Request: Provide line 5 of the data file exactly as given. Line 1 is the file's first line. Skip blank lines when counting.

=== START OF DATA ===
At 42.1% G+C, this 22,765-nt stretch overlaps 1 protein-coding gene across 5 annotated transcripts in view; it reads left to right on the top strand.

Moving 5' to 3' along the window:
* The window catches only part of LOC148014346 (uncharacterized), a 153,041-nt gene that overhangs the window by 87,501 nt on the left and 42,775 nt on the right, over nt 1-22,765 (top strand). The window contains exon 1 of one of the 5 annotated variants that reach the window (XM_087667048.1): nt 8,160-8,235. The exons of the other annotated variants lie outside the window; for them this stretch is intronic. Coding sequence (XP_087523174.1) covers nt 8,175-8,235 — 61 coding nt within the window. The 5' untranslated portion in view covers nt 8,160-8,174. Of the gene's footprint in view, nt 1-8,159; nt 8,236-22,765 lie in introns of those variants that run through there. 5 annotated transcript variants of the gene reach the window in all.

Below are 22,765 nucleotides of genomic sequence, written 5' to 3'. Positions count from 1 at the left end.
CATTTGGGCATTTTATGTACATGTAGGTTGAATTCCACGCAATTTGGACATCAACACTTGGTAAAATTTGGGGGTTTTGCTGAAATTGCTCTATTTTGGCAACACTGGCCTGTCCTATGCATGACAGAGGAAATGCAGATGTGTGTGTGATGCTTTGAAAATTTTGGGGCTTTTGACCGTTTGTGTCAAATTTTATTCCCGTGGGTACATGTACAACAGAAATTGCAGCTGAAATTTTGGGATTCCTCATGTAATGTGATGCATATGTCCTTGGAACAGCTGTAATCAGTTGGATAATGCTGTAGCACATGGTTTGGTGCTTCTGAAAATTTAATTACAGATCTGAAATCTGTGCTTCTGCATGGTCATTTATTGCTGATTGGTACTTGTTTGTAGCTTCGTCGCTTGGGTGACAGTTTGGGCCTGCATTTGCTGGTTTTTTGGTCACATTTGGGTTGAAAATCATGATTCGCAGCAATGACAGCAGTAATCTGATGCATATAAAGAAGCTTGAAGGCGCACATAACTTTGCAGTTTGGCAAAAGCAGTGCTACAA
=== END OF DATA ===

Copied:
CATTTGGGCATTTTATGTACATGTAGGTTGAATTCCACGCAATTTGGACATCAACACTTGGTAAAATTTGGGGGTTTTGCTGAAATTGCTCTATTTTGGCAACACTGGCCTGTCCTATGCATGACAGAGGAAATGCAGATGTGTGTGTGATGCTTTGAAAATTTTGGGGCTTTTGACCGTTTGTGTCAAATTTTATTCCCGTGGGTACATGTACAACAGAAATTGCAGCTGAAATTTTGGGATTCCTCATGTAATGTGATGCATATGTCCTTGGAACAGCTGTAATCAGTTGGATAATGCTGTAGCACATGGTTTGGTGCTTCTGAAAATTTAATTACAGATCTGAAATCTGTGCTTCTGCATGGTCATTTATTGCTGATTGGTACTTGTTTGTAGCTTCGTCGCTTGGGTGACAGTTTGGGCCTGCATTTGCTGGTTTTTTGGTCACATTTGGGTTGAAAATCATGATTCGCAGCAATGACAGCAGTAATCTGATGCATATAAAGAAGCTTGAAGGCGCACATAACTTTGCAGTTTGGCAAAAGCAGTGCTACAA